Recession-proofing your portfolio and your life is something that few people do when everybody feels good. That’s a shame because times of extreme optimism – when protective measures are relatively cheap and abundant – are the best times to build your financial fortress.
Raising cash is one way to brace ourselves against an economic contraction, and I’m certainly not against amassing a “rainy day fund” if that’s feasible. Hoarding cash isn’t possible for everyone, however, so I’d like to suggest a half-dozen cost-effective protective strategies that you may be able to implement right now.
First and foremost, you might consider owning some silver, which is much cheaper than other precious metals on a per-ounce basis. As I’m writing this, silver is trading at around $17 an ounce, and due to its many industrial uses, you can count on silver maintaining its value irrespective of economic cycles.
Courtesy: New York Federal Reserve
Next, you can stock up on durable necessities: paper goods, canned food items, flashlights and batteries, tools, tape, and first-aid supplies are smart things to have in the home regardless of the economic outlook. If stagflation (recession plus inflation) occurs, you’ll be glad that you obtained these essential items while they were easily affordable and available.
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Another step you might consider is taking advantage of low interest rates and consolidating your debts. While this isn’t the place to discuss debt consolidation in detail, at least understand that it may be possible to lower and simplify your monthly payments – as always, though, be sure to read the fine print.
Here’s an underappreciated idea: enhance your skill set through informal education. You won’t get far in the formal educational system for less than $200, but that shouldn’t stop you from availing yourself of the affordable (and sometimes free) Internet-based resources that don’t come with a degree but can enhance your knowledge base – and your value as a job candidate or freelancer.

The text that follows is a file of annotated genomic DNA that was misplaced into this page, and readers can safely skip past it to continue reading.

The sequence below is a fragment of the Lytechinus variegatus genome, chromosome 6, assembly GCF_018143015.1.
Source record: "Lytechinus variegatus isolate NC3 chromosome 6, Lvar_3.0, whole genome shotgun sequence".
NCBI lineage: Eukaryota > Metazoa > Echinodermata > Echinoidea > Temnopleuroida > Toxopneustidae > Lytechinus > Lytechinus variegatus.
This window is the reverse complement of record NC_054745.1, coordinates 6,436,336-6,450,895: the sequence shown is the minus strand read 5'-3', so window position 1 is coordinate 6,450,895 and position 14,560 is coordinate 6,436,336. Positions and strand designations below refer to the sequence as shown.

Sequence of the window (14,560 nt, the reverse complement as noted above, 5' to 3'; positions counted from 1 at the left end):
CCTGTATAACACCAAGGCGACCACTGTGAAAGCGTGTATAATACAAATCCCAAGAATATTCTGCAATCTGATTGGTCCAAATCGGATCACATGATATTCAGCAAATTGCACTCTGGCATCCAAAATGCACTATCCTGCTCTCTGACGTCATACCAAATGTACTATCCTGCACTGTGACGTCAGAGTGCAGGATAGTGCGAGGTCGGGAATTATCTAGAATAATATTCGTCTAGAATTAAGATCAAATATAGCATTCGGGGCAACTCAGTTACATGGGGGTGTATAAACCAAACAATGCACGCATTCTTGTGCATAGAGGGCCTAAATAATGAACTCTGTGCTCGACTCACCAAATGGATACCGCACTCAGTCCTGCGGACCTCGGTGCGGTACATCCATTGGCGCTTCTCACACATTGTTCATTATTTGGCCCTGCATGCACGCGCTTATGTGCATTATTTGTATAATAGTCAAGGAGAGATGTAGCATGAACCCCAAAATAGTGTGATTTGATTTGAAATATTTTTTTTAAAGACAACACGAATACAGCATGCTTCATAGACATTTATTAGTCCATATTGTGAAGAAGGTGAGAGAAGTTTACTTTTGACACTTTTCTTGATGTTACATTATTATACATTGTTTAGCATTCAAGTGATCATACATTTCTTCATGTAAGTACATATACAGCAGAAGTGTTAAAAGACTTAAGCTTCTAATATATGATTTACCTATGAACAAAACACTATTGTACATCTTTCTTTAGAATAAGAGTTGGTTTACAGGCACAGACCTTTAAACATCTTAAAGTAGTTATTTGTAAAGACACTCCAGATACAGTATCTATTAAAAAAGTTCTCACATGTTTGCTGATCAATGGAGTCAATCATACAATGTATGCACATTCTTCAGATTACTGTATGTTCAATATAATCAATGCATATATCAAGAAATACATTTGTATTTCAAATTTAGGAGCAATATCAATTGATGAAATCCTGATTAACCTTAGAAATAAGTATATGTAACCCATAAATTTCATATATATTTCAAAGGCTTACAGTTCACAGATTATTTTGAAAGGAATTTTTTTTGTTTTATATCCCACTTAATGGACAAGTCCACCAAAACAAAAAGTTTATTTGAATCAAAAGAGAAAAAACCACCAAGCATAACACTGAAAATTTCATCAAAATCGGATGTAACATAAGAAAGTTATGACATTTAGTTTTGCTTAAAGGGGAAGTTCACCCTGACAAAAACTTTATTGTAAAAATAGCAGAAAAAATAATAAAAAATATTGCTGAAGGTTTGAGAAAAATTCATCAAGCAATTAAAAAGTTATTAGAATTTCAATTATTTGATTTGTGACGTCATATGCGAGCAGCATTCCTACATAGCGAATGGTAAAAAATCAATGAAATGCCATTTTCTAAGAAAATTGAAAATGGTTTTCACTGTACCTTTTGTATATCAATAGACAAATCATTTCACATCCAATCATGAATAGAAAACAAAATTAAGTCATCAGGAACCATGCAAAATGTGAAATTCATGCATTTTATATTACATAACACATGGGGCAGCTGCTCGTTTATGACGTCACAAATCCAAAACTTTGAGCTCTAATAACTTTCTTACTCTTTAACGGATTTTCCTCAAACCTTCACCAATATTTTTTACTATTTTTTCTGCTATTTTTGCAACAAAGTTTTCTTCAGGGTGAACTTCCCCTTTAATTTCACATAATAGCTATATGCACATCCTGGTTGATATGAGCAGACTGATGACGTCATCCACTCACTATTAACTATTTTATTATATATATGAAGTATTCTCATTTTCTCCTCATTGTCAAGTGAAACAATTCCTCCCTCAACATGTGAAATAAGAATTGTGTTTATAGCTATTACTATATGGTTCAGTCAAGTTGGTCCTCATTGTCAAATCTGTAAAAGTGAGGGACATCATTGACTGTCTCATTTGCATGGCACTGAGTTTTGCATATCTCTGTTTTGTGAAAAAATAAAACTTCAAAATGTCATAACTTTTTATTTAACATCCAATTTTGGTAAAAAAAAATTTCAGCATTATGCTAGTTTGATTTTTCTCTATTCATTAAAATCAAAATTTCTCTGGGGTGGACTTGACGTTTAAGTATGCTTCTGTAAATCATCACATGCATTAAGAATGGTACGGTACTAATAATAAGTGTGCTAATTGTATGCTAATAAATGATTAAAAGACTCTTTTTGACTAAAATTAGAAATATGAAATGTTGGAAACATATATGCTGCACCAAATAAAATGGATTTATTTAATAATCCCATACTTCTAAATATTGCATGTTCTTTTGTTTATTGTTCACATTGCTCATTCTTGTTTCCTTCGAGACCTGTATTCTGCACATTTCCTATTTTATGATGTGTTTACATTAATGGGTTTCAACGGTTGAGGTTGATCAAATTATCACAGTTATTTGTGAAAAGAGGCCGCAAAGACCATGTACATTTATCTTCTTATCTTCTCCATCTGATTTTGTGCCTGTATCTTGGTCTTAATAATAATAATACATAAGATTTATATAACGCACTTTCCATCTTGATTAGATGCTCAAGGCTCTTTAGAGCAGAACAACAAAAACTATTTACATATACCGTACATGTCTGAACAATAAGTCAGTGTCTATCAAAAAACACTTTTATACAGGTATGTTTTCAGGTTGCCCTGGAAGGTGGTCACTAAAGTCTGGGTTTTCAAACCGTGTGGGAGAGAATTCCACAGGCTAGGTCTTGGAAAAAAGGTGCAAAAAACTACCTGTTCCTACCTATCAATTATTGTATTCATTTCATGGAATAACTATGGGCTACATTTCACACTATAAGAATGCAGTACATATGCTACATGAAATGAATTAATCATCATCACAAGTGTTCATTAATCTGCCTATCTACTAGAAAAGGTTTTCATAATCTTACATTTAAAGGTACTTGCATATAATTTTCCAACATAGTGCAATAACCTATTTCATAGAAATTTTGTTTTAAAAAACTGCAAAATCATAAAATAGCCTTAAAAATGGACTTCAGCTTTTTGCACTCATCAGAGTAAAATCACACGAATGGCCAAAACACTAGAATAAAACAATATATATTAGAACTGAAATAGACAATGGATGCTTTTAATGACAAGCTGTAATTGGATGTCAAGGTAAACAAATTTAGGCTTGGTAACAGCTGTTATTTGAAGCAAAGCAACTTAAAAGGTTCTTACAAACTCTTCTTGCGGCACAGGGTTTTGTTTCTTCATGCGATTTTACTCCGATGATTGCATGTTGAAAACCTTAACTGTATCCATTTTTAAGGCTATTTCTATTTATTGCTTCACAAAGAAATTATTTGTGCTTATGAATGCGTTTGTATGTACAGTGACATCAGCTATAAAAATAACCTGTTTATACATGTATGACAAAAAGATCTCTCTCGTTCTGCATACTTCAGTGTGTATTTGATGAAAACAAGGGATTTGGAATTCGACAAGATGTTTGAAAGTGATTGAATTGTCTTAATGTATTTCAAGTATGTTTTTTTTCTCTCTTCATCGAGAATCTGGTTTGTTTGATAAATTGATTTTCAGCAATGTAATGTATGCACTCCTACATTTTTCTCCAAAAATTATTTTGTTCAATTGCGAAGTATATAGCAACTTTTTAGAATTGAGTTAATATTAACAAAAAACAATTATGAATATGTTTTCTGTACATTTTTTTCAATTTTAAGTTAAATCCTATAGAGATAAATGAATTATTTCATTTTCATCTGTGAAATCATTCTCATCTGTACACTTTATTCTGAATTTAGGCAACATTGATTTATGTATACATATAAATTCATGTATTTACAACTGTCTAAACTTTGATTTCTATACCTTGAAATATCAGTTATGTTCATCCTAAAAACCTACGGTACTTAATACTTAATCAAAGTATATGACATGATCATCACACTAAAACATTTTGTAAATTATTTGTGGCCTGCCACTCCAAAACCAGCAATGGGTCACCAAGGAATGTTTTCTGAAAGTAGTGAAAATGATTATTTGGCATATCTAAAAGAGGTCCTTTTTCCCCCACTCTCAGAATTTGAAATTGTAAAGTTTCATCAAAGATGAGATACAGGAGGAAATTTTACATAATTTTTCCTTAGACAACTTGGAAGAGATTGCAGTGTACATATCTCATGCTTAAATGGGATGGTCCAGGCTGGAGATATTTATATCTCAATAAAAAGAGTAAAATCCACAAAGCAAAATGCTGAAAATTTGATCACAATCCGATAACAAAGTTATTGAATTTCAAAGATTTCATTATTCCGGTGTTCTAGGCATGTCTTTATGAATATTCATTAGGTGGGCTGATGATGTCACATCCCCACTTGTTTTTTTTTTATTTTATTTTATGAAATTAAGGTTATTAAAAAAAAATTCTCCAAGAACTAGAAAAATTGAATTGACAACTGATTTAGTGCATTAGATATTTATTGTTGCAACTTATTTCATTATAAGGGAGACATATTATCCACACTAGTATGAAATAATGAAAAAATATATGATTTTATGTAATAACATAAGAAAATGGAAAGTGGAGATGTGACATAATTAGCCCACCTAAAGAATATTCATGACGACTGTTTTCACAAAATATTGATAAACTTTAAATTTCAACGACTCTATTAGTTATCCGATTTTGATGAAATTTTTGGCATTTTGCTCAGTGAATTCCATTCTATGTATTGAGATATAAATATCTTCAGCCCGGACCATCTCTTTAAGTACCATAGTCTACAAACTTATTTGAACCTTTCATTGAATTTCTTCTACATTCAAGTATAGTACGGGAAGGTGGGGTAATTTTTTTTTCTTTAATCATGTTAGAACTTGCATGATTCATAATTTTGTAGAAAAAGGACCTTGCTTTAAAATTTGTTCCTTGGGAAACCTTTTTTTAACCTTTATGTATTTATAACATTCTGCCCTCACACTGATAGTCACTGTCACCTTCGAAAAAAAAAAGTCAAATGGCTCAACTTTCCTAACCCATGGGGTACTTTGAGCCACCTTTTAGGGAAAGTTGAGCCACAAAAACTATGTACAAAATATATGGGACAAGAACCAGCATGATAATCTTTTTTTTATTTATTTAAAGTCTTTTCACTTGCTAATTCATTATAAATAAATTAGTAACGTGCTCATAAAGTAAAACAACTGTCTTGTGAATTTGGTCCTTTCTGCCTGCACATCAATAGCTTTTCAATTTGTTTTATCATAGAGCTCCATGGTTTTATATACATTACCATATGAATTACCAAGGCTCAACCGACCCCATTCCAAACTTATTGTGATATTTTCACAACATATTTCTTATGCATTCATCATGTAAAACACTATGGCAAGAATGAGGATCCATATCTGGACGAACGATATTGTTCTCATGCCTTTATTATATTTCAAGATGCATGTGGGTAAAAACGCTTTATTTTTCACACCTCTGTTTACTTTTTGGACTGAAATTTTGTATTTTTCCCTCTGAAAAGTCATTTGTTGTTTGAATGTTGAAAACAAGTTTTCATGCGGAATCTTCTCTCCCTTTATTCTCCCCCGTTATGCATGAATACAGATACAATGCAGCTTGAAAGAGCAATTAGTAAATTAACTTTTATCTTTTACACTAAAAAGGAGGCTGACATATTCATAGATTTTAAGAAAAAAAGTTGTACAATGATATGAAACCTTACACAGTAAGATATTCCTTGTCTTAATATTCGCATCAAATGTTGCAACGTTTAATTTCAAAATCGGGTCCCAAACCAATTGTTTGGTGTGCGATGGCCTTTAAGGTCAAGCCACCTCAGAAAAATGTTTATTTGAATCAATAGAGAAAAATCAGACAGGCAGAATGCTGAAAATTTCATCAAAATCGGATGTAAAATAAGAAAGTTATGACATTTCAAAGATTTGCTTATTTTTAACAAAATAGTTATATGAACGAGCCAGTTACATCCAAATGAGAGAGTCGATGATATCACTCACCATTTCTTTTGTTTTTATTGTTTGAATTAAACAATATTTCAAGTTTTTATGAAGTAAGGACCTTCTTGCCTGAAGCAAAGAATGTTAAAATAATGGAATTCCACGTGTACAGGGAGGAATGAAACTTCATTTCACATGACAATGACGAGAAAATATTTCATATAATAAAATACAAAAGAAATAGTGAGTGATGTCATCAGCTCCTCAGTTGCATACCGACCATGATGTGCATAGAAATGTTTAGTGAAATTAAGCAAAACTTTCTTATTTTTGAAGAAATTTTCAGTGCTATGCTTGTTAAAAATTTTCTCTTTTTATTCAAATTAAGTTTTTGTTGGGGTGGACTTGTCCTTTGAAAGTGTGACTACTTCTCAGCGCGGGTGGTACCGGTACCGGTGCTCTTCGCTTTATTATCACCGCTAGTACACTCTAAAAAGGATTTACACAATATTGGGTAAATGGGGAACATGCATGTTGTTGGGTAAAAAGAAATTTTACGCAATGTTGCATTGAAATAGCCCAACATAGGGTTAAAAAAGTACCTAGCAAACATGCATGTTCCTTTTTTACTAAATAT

Speaking of freelancing, if you don’t have a side hustle already, it’s probably time to develop one. When recession strikes and the traditional job market dries up, you may be forced into the gig economy, so now’s a great time to hone your side-job skills and expand your network.
Finally, you can purchase small amounts of dividend-paying stock shares every month. If expensive stocks like Amazon and Google are out of your league, that’s okay because solid, time-tested companies aren’t always represented by pricey assets. When your favorite dividend aristocrats (the ones that consistently increase their quarterly payouts) go on sale, you can buy and hold a few shares and collect the dividends as economic conditions ebb and flow.
With the foregoing cost-efficient strategies, peace of mind doesn’t have to be expensive – indeed, a small investment during the best of times could be your sole salvation in the worst of times.
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